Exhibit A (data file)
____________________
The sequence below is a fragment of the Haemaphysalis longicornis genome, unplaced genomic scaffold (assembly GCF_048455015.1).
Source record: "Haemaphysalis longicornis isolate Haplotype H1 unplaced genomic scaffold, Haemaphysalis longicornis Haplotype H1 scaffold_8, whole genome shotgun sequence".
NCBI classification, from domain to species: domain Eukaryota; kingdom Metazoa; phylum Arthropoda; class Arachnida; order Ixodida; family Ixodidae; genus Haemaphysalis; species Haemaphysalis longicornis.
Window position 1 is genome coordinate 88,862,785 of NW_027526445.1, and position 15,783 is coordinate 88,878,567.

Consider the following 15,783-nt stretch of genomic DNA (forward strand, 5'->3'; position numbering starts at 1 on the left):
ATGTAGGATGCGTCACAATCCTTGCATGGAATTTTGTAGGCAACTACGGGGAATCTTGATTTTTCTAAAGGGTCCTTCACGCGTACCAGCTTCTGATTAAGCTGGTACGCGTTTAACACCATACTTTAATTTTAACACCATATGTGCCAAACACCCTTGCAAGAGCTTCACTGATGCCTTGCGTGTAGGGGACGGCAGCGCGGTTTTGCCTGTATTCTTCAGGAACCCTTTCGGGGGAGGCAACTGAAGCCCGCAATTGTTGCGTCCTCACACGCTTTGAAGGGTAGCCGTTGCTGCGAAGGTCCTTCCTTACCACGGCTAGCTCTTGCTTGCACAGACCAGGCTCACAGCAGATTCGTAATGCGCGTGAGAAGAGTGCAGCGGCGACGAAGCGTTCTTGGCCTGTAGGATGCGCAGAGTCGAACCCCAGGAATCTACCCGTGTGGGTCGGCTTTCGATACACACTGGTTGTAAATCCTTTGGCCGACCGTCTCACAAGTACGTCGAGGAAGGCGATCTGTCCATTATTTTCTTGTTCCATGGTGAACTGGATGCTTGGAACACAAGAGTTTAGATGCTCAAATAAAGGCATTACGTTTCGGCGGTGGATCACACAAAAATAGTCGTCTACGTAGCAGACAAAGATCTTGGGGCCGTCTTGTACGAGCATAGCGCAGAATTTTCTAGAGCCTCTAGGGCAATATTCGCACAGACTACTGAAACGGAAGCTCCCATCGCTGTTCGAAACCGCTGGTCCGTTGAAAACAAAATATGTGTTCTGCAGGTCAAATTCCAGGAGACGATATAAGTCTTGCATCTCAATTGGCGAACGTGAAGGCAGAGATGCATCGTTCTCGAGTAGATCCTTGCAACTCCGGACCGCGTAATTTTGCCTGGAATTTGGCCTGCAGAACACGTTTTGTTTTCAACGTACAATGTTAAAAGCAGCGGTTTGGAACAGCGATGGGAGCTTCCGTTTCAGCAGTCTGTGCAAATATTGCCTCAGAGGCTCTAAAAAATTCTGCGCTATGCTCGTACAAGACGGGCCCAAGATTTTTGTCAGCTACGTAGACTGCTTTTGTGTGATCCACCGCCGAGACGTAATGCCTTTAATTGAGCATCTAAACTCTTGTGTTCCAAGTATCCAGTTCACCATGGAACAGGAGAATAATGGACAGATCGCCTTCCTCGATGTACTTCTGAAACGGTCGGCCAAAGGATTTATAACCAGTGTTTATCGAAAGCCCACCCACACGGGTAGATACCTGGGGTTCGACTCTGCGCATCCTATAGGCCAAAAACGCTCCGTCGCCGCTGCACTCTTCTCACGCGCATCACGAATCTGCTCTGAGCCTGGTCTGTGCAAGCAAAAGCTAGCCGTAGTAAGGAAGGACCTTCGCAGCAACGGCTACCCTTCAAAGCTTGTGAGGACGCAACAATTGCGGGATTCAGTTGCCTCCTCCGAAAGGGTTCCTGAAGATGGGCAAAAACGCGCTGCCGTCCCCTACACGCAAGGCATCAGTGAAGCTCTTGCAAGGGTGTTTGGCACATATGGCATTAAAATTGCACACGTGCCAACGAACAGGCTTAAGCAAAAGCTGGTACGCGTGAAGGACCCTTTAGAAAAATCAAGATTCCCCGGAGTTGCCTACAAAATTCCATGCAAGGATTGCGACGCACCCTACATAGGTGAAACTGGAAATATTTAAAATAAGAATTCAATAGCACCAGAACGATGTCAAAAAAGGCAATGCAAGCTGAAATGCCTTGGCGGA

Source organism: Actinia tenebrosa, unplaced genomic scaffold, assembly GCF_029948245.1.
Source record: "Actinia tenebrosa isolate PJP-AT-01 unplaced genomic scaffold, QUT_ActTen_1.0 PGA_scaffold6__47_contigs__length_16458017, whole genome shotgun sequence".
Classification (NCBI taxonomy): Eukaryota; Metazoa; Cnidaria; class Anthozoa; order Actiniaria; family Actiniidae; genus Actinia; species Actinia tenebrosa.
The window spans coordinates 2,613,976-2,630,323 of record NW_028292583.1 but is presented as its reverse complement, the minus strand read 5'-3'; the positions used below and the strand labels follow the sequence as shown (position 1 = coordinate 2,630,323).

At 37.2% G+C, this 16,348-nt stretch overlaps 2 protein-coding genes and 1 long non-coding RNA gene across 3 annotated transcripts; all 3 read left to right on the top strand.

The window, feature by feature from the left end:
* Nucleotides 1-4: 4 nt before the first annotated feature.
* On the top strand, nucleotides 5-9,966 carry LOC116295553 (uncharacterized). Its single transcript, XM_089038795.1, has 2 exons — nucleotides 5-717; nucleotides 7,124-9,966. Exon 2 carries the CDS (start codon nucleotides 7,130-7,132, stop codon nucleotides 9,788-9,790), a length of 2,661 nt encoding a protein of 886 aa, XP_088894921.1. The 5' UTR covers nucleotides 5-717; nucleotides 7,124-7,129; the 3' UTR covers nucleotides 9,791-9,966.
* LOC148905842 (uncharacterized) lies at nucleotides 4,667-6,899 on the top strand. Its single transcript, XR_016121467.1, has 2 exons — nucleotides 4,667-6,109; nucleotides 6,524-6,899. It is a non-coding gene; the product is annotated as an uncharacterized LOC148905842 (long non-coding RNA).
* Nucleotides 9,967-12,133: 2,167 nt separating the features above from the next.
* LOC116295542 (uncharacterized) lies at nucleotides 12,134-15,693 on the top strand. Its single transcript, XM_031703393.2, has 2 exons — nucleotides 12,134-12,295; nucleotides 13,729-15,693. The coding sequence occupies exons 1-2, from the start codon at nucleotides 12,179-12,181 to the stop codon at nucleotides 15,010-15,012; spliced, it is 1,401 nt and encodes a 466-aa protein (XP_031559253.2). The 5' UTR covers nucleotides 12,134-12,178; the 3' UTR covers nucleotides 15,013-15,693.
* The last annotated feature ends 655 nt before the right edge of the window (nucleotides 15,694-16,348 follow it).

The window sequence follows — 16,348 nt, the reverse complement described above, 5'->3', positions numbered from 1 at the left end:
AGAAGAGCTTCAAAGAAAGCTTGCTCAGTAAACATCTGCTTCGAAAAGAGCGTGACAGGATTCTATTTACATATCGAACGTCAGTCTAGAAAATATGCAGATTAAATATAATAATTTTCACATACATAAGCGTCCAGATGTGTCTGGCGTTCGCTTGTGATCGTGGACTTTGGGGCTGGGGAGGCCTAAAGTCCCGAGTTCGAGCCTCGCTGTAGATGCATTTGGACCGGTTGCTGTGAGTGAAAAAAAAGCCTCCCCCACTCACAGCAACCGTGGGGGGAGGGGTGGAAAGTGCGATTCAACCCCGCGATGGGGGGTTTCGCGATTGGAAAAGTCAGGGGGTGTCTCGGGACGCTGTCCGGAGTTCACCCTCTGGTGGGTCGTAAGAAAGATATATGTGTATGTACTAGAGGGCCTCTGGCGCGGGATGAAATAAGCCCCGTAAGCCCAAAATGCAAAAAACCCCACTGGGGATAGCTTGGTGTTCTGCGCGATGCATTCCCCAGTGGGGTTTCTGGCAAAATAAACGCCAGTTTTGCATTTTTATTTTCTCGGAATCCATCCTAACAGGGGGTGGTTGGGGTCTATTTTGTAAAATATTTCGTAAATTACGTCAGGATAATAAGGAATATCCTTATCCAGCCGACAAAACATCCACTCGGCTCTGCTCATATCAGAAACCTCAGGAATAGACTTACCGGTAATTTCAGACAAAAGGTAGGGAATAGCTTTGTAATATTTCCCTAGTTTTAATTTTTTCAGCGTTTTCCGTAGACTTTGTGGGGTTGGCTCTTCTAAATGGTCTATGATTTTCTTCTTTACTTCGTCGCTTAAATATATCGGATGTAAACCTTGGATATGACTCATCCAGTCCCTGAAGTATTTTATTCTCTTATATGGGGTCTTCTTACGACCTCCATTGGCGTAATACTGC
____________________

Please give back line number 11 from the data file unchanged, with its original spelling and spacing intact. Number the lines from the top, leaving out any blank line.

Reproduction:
At 37.2% G+C, this 16,348-nt stretch overlaps 2 protein-coding genes and 1 long non-coding RNA gene across 3 annotated transcripts; all 3 read left to right on the top strand.